Anne Lamott

Overcoming Resistance

The War of Art  

A good conference is like a good cookbook, if you take away a couple of good ideas/recipes that you actually implement/make, then it was worth it. Don Miller's Storyline conference was a good conference. A lot of the speakers offered inspiration that landed with butterfly brevity and flitted away. A couple of things stuck. First Don mentioned an author and I wrote in my journal (Steve Pressville-vale?) Later in the conference binder I found a quote in print and learned that it is Steven Pressfield. And the book I might want to start with is The War of Art. I downloaded it on my Kindle and then started reading it this morning, right after calling Verizon about my damn phone plan, taking a break only to hand my daughter resumes I printed for her before a job interview, then finished it under some pressure from my dog whose pleading eyes made it clear that it was time for a walk.

Wow! It is an amazing distillation of my experience with resistance to the work of creation.  Inspiration is just one small aspect of the process and a fun distraction. This book is much more practical. I also laughed because as I read The War of Art I recognized it is another act of resistance: reading about writing instead of writing.

The first evening of Storylines Anne Lamott said the same thing: you have to put in the time. Write the shitty first draft. Revise. Write more.  When so many people who have actually produced a lot of great stuff you like to read say the same thing, they may be speaking the truth.

Pressfield's message broke through and is already making a difference. I recently made two commitments to myself: 1) to ride my bike for at least 30 minutes a day for 30 days, and 2) to write 5 days a week in the month of March.  When I finished the book I started to get sucked into the world wide web. My daughter called to tell me how her job interview went and I practically shouted, "Got time to meet me at the Cloud Forest Cafe for a coffee?" I leaped on my bike and raced into town with my computer. She shared her interview experience and then left me with my decaf, my computer and free wifi.

I slayed two small dragons this morning with one fell swoop.  Thanks Steven.

Hemingway's Writing Tips

Paris Wife

I love, love, love reading intuitively. I brought a stack of books to read on my writing retreat. I picked up Paula McClain's The Paris Wife and dove into the story of Hadley Richardson Hemingway and the Paris years. Soon I was planning my day around reading until I reached the bittersweet end.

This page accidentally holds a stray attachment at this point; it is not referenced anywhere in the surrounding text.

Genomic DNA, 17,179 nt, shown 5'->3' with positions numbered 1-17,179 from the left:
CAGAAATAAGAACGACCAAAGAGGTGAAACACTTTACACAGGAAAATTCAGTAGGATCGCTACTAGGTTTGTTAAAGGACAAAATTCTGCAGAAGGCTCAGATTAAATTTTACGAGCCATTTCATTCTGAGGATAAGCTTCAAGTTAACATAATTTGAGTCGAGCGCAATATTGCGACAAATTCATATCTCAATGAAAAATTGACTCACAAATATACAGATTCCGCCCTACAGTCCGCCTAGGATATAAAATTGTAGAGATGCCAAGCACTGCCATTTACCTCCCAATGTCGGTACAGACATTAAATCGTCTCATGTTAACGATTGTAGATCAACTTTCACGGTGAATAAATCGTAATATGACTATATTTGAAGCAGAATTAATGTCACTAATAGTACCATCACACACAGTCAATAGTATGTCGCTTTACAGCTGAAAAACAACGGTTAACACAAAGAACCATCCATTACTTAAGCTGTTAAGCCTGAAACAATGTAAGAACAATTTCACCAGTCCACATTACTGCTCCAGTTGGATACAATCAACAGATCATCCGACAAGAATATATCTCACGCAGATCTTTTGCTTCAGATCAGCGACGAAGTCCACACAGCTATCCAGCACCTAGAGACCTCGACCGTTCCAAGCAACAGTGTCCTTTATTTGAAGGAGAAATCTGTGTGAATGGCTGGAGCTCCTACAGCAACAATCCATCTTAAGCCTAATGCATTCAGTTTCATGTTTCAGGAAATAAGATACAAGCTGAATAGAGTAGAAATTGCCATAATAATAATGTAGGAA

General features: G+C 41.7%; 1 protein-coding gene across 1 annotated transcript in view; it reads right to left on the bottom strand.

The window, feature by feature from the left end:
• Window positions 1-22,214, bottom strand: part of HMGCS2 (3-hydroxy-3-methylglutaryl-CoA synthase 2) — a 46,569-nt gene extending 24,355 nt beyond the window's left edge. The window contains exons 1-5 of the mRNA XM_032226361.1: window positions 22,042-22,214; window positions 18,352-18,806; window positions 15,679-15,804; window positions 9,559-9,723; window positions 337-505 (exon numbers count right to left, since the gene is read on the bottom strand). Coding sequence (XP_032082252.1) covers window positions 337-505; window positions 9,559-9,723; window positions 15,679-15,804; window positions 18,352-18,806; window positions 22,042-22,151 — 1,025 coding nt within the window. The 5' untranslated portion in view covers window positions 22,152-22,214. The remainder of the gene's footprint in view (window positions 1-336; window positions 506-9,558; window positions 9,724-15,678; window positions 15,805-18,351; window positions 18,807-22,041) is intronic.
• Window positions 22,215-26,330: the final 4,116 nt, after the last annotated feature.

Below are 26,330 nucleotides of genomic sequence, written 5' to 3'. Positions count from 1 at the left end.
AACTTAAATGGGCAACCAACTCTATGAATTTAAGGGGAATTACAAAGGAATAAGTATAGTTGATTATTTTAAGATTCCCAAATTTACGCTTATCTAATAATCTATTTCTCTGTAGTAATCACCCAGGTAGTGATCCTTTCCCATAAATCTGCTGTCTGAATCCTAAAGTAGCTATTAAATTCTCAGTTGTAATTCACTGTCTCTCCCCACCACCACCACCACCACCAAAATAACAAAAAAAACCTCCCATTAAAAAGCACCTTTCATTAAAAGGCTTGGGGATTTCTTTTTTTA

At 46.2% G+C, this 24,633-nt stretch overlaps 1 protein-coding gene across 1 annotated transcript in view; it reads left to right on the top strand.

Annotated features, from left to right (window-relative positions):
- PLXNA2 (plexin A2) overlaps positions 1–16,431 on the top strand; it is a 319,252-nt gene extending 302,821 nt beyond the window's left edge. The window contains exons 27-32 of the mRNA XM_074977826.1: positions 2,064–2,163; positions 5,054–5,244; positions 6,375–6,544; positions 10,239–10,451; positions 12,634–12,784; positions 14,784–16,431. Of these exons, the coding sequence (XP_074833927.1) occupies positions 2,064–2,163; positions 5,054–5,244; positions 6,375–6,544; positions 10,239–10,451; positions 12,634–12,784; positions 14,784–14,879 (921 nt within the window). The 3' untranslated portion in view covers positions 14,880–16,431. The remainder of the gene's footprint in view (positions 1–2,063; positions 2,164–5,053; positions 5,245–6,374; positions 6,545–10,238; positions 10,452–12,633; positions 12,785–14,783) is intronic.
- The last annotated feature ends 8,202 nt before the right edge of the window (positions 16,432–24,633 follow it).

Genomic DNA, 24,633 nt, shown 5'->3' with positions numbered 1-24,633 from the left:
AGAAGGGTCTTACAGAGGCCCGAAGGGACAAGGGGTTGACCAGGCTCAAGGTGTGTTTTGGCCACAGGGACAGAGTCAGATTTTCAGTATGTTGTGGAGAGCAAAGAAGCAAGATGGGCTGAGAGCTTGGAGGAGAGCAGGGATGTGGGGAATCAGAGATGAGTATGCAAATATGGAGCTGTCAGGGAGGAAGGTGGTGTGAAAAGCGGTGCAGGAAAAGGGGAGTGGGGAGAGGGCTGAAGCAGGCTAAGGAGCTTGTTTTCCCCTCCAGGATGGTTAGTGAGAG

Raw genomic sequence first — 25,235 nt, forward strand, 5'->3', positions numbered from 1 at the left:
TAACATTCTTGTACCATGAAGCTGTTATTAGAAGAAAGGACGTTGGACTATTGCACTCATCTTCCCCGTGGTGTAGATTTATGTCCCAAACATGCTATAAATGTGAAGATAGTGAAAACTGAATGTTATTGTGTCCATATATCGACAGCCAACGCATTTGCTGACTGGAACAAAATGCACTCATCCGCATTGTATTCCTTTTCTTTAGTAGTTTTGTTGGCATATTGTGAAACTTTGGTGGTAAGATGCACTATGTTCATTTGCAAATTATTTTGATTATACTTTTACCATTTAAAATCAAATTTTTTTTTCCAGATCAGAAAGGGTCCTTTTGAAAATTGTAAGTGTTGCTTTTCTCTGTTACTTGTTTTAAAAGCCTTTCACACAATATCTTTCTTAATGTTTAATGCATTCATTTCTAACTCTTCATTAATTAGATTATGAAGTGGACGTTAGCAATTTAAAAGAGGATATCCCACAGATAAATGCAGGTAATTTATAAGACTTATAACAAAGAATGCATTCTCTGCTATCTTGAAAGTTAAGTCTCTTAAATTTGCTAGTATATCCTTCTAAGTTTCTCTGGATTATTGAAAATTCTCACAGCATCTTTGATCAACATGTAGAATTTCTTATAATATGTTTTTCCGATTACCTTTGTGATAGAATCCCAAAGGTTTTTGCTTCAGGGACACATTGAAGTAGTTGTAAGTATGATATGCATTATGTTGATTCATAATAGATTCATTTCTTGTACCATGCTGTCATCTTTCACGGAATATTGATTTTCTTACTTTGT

This awakened an appetite to read Ernest Hemingway's A Moveable Feast, his memoir of the same period. I left a holiday party early to find it in a used bookstore. First, I stopped at Blake's Books, one of my favorite small bookstores in McKinleyville that offers new and used books. It was not in stock; however, I did find two memoirs by Madeleine L'Engle and Anne Lamott's Operating Instructions.  I may have the opportunity for her to sign a book in February and I have permanently loaned out all of her books from my library. I moved on to Arcata to the Tin Can used bookstore and found a tattered copy of Feast.

I have not read much of Hemingway's work--just those novels and short stories assigned in high school English classes. Often when I revisit these books without the torture of reading as an assignment with banal class discussions, I discover I like them. I never returned to Hemingway though, because his persona is a turn-off. Reading why Hadley loved him so rehabilitated him for me. I am enjoying Feast.

Added bonus: writing tips from Hemingway: "I always worked until I had something done and I always stopped when I knew what was going to happen next. That way I could be sure of going on the next day." (p. 12) "Do not worry. You have always written before and you will write now. All you have to do is write one true sentence. Write the truest sentence you know." (p. 12) "...I learned not to think about anything that I was writing from the time I stopped writing until I started the next day. That way my subconscious would be working on it and the same time I would be listening to other people and noticing everything."

Good advice from a disciplined writer.